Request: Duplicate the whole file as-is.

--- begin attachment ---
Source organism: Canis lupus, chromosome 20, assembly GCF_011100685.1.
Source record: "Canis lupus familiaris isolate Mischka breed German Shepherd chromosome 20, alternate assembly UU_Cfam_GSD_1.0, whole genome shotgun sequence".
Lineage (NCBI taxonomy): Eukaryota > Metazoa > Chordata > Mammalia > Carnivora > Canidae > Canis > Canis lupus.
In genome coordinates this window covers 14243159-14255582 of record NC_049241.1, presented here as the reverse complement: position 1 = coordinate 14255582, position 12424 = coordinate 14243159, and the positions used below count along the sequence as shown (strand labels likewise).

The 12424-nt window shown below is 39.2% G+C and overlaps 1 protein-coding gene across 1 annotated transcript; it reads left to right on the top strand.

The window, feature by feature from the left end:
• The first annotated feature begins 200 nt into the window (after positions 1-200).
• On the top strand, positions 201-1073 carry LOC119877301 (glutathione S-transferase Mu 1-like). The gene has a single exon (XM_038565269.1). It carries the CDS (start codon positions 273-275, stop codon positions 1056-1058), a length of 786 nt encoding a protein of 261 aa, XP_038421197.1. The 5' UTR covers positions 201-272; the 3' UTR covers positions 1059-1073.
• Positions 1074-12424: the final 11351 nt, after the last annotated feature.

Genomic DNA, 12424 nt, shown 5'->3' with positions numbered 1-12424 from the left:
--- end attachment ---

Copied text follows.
Source organism: Canis lupus, chromosome 20, assembly GCF_011100685.1.
Source record: "Canis lupus familiaris isolate Mischka breed German Shepherd chromosome 20, alternate assembly UU_Cfam_GSD_1.0, whole genome shotgun sequence".
Lineage (NCBI taxonomy): Eukaryota > Metazoa > Chordata > Mammalia > Carnivora > Canidae > Canis > Canis lupus.
In genome coordinates this window covers 14243159-14255582 of record NC_049241.1, presented here as the reverse complement: position 1 = coordinate 14255582, position 12424 = coordinate 14243159, and the positions used below count along the sequence as shown (strand labels likewise).

The 12424-nt window shown below is 39.2% G+C and overlaps 1 protein-coding gene across 1 annotated transcript; it reads left to right on the top strand.

The window, feature by feature from the left end:
• The first annotated feature begins 200 nt into the window (after positions 1-200).
• On the top strand, positions 201-1073 carry LOC119877301 (glutathione S-transferase Mu 1-like). The gene has a single exon (XM_038565269.1). It carries the CDS (start codon positions 273-275, stop codon positions 1056-1058), a length of 786 nt encoding a protein of 261 aa, XP_038421197.1. The 5' UTR covers positions 201-272; the 3' UTR covers positions 1059-1073.
• Positions 1074-12424: the final 11351 nt, after the last annotated feature.

Genomic DNA, 12424 nt, shown 5'->3' with positions numbered 1-12424 from the left: